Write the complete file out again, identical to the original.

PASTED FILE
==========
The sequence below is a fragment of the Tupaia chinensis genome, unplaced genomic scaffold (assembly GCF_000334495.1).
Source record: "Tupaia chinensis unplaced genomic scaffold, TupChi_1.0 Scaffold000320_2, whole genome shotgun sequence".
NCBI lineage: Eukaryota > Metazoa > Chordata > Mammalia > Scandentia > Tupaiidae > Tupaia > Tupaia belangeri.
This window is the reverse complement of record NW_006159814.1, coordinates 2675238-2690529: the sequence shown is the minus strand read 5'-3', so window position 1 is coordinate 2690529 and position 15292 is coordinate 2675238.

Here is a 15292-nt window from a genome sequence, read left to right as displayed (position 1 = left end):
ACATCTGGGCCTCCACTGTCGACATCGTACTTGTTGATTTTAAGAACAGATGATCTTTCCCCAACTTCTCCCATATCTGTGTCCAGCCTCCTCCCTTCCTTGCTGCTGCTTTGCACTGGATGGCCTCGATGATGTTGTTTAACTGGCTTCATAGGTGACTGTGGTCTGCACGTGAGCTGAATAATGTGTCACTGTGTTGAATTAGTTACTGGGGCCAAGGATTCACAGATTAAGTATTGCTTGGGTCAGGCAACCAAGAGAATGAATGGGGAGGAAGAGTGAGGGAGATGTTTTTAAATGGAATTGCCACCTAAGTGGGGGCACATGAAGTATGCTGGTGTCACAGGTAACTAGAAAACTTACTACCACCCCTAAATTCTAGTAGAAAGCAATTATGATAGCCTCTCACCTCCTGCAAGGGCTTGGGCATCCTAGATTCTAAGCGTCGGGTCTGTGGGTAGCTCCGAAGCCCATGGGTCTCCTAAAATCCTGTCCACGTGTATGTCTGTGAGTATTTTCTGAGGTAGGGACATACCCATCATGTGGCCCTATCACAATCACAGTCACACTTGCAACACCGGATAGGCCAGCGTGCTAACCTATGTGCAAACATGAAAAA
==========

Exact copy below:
The sequence below is a fragment of the Tupaia chinensis genome, unplaced genomic scaffold (assembly GCF_000334495.1).
Source record: "Tupaia chinensis unplaced genomic scaffold, TupChi_1.0 Scaffold000320_2, whole genome shotgun sequence".
NCBI lineage: Eukaryota > Metazoa > Chordata > Mammalia > Scandentia > Tupaiidae > Tupaia > Tupaia belangeri.
This window is the reverse complement of record NW_006159814.1, coordinates 2675238-2690529: the sequence shown is the minus strand read 5'-3', so window position 1 is coordinate 2690529 and position 15292 is coordinate 2675238.

Here is a 15292-nt window from a genome sequence, read left to right as displayed (position 1 = left end):
ACATCTGGGCCTCCACTGTCGACATCGTACTTGTTGATTTTAAGAACAGATGATCTTTCCCCAACTTCTCCCATATCTGTGTCCAGCCTCCTCCCTTCCTTGCTGCTGCTTTGCACTGGATGGCCTCGATGATGTTGTTTAACTGGCTTCATAGGTGACTGTGGTCTGCACGTGAGCTGAATAATGTGTCACTGTGTTGAATTAGTTACTGGGGCCAAGGATTCACAGATTAAGTATTGCTTGGGTCAGGCAACCAAGAGAATGAATGGGGAGGAAGAGTGAGGGAGATGTTTTTAAATGGAATTGCCACCTAAGTGGGGGCACATGAAGTATGCTGGTGTCACAGGTAACTAGAAAACTTACTACCACCCCTAAATTCTAGTAGAAAGCAATTATGATAGCCTCTCACCTCCTGCAAGGGCTTGGGCATCCTAGATTCTAAGCGTCGGGTCTGTGGGTAGCTCCGAAGCCCATGGGTCTCCTAAAATCCTGTCCACGTGTATGTCTGTGAGTATTTTCTGAGGTAGGGACATACCCATCATGTGGCCCTATCACAATCACAGTCACACTTGCAACACCGGATAGGCCAGCGTGCTAACCTATGTGCAAACATGAAAAA